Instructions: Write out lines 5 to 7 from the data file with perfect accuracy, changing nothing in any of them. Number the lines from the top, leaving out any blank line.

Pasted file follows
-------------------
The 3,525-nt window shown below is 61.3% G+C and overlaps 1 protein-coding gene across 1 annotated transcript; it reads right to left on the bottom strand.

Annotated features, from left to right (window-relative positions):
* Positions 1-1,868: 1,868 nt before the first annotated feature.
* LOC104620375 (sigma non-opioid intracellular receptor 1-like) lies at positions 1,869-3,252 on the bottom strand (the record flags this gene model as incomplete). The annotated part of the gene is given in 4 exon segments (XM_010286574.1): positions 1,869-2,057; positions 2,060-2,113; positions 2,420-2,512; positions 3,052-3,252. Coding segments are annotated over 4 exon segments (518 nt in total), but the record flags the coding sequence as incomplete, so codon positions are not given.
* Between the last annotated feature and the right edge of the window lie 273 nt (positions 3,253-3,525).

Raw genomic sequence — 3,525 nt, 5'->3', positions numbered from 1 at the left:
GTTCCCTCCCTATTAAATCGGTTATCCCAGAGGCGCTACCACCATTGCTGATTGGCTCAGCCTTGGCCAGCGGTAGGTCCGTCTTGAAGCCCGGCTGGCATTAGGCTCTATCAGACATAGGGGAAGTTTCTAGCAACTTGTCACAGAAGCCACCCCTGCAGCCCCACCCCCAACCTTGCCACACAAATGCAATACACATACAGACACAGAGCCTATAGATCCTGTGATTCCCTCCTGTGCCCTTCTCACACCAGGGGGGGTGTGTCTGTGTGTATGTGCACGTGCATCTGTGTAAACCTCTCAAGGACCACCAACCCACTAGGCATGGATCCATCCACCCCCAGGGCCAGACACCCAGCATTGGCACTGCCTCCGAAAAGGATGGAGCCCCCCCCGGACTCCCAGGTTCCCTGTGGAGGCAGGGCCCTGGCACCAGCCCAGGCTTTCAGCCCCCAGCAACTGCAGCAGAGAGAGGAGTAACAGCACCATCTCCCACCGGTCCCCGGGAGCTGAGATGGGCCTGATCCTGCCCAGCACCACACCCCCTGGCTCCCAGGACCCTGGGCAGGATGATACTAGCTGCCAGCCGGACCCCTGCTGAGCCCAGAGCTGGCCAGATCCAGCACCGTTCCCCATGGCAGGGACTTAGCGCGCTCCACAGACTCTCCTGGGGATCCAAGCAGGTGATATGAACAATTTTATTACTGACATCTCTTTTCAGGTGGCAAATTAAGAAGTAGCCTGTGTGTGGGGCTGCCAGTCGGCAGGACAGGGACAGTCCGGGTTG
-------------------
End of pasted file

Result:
* Between the last annotated feature and the right edge of the window lie 273 nt (positions 3,253-3,525).

Raw genomic sequence — 3,525 nt, 5'->3', positions numbered from 1 at the left:
GTTCCCTCCCTATTAAATCGGTTATCCCAGAGGCGCTACCACCATTGCTGATTGGCTCAGCCTTGGCCAGCGGTAGGTCCGTCTTGAAGCCCGGCTGGCATTAGGCTCTATCAGACATAGGGGAAGTTTCTAGCAACTTGTCACAGAAGCCACCCCTGCAGCCCCACCCCCAACCTTGCCACACAAATGCAATACACATACAGACACAGAGCCTATAGATCCTGTGATTCCCTCCTGTGCCCTTCTCACACCAGGGGGGGTGTGTCTGTGTGTATGTGCACGTGCATCTGTGTAAACCTCTCAAGGACCACCAACCCACTAGGCATGGATCCATCCACCCCCAGGGCCAGACACCCAGCATTGGCACTGCCTCCGAAAAGGATGGAGCCCCCCCCGGACTCCCAGGTTCCCTGTGGAGGCAGGGCCCTGGCACCAGCCCAGGCTTTCAGCCCCCAGCAACTGCAGCAGAGAGAGGAGTAACAGCACCATCTCCCACCGGTCCCCGGGAGCTGAGATGGGCCTGATCCTGCCCAGCACCACACCCCCTGGCTCCCAGGACCCTGGGCAGGATGATACTAGCTGCCAGCCGGACCCCTGCTGAGCCCAGAGCTGGCCAGATCCAGCACCGTTCCCCATGGCAGGGACTTAGCGCGCTCCACAGACTCTCCTGGGGATCCAAGCAGGTGATATGAACAATTTTATTACTGACATCTCTTTTCAGGTGGCAAATTAAGAAGTAGCCTGTGTGTGGGGCTGCCAGTCGGCAGGACAGGGACAGTCCGGGTTG